“It shows where you could possibly go from a tire tech,” he says. “If you see yourself behind a counter five years down the road, [we show you] which steps you must complete to start that process, and what you can expect to get paid. If you want to go the automotive repair route, [we show you] what you do to make that happen, between getting a Maine state inspection license, ASE certifications and that sort of thing. At the end of the diagram is what a store manager or automotive master technician can expect from us.
“[We want new employees] invested – [they’re] not going to be a tire changer all their life. We’re trying to sell [them] on the concept of a career in the automotive field.”
According to Foshay Jr., the pandemic created a major shift in the way his technicians are paid. The team at Don Foshay’s came up with a plan called Project 15, which gave the team a chance to improve customer service while adding to employees’ paychecks. Foshay Jr. said that while other tire retailers were focused on increasing costs for their products and services, his business saw bigger opportunities to improve its entire system. To pay for a wage increase, Foshay Jr. and his team went through every line item of recent or potential revenue to find where to save and make more money. The team wanted to find opportunities it was missing–whether that be what is not being asked at the counter or whether they upsell when given the chance. Foshay Jr. says in many ways, it was about improving the customer experience in the store.
To continue this program and account for increases like a $15 minimum wage, each Don Foshay’s location has a monthly report card to track the performance numbers of 12 different services and sets goals based on that information. Foshay Jr. anticipates that wage increases will come again based on information gathered from recent reports.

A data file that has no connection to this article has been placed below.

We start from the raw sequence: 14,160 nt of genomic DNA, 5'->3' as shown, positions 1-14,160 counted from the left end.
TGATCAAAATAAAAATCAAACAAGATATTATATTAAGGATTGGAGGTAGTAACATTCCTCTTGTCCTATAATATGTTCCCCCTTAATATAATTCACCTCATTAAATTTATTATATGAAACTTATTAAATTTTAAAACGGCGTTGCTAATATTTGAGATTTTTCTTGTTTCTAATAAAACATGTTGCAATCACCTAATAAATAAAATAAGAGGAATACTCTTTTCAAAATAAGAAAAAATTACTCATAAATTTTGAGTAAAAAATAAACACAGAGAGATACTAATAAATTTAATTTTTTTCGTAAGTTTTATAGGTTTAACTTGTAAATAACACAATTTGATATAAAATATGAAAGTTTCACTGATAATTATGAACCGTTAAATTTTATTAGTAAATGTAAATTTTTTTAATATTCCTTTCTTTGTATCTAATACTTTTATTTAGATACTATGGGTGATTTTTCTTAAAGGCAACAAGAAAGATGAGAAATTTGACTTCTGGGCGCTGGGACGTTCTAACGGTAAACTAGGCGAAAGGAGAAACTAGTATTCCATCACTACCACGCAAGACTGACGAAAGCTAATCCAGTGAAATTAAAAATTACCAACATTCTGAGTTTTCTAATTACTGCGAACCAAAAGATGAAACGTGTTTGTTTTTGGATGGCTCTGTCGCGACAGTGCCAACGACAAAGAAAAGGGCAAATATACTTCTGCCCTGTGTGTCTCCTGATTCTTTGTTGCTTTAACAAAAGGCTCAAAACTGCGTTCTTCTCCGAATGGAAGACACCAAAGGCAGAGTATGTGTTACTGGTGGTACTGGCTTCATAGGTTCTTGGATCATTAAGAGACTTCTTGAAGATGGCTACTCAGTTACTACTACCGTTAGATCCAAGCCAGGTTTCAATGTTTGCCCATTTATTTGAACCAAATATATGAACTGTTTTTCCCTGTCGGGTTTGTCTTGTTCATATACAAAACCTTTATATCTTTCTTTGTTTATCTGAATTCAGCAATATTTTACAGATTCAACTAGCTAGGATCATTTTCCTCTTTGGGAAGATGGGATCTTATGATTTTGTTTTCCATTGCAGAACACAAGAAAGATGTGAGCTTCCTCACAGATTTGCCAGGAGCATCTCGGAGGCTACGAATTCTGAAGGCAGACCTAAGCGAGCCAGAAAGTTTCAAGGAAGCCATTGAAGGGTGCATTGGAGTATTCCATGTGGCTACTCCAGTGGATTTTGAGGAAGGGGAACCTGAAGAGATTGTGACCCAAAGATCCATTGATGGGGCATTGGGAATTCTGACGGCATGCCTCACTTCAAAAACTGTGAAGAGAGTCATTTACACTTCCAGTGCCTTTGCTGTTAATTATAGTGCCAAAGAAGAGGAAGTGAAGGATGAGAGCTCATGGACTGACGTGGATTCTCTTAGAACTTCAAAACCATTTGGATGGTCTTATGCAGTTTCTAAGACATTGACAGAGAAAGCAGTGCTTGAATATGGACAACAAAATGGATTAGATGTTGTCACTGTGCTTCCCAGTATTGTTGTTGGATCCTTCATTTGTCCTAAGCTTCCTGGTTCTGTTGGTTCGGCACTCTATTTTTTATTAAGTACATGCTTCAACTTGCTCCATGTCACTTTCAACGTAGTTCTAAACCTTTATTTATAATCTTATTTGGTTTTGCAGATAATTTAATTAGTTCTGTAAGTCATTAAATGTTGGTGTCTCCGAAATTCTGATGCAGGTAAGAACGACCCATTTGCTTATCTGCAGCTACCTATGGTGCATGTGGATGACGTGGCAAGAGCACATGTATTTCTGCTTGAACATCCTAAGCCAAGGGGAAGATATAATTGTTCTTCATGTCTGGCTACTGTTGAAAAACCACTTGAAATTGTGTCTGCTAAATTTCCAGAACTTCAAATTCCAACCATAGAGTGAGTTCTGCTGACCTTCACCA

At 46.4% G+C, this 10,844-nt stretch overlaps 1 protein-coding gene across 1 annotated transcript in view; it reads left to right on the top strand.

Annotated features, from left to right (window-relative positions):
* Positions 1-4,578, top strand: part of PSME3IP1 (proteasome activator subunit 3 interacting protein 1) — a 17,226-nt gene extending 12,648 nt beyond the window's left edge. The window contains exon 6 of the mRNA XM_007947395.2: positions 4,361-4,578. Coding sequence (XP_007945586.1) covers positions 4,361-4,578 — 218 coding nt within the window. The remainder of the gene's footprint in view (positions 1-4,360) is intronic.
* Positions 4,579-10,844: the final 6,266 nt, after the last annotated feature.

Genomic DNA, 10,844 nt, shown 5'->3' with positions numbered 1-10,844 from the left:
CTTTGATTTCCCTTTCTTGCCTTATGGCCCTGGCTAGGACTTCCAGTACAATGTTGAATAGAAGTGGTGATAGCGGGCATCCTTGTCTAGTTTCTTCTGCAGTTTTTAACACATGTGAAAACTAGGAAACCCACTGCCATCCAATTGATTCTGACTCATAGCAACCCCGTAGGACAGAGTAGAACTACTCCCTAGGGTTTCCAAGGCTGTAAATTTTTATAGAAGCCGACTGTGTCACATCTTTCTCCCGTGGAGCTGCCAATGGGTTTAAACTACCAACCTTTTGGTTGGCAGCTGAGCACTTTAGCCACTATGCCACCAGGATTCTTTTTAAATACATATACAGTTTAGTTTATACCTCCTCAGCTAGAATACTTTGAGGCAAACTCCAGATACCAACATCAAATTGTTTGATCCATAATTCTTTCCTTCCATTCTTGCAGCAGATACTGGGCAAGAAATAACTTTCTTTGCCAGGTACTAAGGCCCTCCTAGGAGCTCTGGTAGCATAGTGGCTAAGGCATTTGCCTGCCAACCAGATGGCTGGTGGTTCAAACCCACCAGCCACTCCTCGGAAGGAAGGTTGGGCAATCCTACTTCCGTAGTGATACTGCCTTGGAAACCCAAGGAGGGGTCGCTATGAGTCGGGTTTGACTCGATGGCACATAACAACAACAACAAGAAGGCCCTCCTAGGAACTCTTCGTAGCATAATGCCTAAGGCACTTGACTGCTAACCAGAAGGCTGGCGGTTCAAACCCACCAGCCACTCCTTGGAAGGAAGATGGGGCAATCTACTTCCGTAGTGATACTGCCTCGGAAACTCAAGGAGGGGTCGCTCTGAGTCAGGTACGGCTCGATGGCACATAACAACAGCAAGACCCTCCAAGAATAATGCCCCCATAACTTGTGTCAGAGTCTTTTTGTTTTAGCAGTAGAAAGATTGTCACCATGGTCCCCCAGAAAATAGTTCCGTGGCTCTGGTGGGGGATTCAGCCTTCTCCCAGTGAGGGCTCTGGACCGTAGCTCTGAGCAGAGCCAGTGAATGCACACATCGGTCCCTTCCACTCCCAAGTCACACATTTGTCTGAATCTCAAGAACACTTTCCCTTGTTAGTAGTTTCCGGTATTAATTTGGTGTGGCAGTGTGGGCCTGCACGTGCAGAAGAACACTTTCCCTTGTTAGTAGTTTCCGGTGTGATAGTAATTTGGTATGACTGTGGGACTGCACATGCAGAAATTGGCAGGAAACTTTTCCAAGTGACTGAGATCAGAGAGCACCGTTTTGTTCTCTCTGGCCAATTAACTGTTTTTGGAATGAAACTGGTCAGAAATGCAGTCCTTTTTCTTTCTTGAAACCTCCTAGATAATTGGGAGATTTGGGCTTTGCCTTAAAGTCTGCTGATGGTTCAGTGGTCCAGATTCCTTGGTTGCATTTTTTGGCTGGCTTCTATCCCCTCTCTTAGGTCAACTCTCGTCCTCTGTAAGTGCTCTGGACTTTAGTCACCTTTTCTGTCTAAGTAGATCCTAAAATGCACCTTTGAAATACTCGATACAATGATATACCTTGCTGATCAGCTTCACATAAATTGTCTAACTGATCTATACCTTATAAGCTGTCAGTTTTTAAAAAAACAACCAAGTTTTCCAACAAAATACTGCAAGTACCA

Business Growth and Community Involvement
In 2020, Don Foshay’s was focused on overcoming pandemic obstacles. In 2021, the business revamped its hiring practices and customer service strategies. This year has been about creative thinking to overcome issues.
Though it may not be here yet, Foshay Jr. said that 2023 is about qualitative growth for the business and the community around him. While plans to grow his 76-person employee base and hope to add more locations remain alive for early 2023, Foshay Jr. wanted to highlight a special scholarship that helps future trade-industry professionals.
Don Foshay’s has participated in the Maine Blue Collar Scholarship Program since 2020, donating $5,000 per year in the name of Don Sr. and Nancy Foshay, Foshay Jr.’s parents. The Don and Nancy Foshay Scholarship goes directly to assist students pursuing a career in automotive repair.
“We named the scholarship after my parents. I got to stand up at my old high school’s recent graduation ceremony, and present a scholarship to a young man who was going into the trades,” says Foshay Jr. “After we presented [the scholarship], the young man came over to the store. I got to meet his mom and dad and spend some time with them. It was special stuff, not to mention the fact that the award is named after my parents, and we’re going to carry that on going forward.”